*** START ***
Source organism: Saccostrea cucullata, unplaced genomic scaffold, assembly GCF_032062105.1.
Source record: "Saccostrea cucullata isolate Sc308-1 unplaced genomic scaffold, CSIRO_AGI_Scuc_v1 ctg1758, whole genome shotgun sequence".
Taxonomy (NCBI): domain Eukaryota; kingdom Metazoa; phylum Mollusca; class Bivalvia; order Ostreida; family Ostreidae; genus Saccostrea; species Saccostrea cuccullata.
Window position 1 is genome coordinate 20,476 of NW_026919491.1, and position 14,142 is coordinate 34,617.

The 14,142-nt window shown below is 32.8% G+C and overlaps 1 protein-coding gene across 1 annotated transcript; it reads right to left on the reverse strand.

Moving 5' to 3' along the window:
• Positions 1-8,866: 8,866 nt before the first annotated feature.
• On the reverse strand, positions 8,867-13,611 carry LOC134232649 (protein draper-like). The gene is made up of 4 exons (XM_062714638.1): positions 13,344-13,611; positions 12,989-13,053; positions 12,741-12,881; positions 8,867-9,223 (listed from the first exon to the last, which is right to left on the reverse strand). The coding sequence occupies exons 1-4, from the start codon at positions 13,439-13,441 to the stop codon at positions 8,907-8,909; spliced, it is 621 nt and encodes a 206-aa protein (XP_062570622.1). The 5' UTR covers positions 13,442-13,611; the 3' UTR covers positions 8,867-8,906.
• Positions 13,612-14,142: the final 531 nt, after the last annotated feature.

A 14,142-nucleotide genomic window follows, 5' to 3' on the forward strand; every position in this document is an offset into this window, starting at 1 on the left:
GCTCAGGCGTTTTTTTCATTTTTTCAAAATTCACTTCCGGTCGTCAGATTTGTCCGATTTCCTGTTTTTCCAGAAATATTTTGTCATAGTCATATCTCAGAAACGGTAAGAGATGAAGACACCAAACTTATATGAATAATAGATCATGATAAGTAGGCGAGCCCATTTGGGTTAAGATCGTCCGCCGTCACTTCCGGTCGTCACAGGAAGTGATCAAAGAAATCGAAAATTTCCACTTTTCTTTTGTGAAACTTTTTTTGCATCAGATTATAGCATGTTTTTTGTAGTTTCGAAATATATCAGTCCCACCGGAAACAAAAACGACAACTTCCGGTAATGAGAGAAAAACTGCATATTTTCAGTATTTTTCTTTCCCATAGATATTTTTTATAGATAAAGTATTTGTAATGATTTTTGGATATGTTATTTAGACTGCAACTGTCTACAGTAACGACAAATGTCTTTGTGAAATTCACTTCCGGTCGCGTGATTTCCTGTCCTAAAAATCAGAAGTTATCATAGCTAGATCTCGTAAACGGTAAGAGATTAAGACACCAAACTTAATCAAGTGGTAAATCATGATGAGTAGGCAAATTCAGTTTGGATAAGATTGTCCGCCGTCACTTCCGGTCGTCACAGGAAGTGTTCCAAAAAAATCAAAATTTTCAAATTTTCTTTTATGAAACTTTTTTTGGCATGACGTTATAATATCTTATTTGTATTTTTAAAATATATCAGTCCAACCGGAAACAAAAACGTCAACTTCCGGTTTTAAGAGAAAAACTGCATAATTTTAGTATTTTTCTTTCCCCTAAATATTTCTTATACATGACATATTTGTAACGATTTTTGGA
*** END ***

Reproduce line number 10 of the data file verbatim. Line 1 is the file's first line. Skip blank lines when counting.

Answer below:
A 14,142-nucleotide genomic window follows, 5' to 3' on the forward strand; every position in this document is an offset into this window, starting at 1 on the left: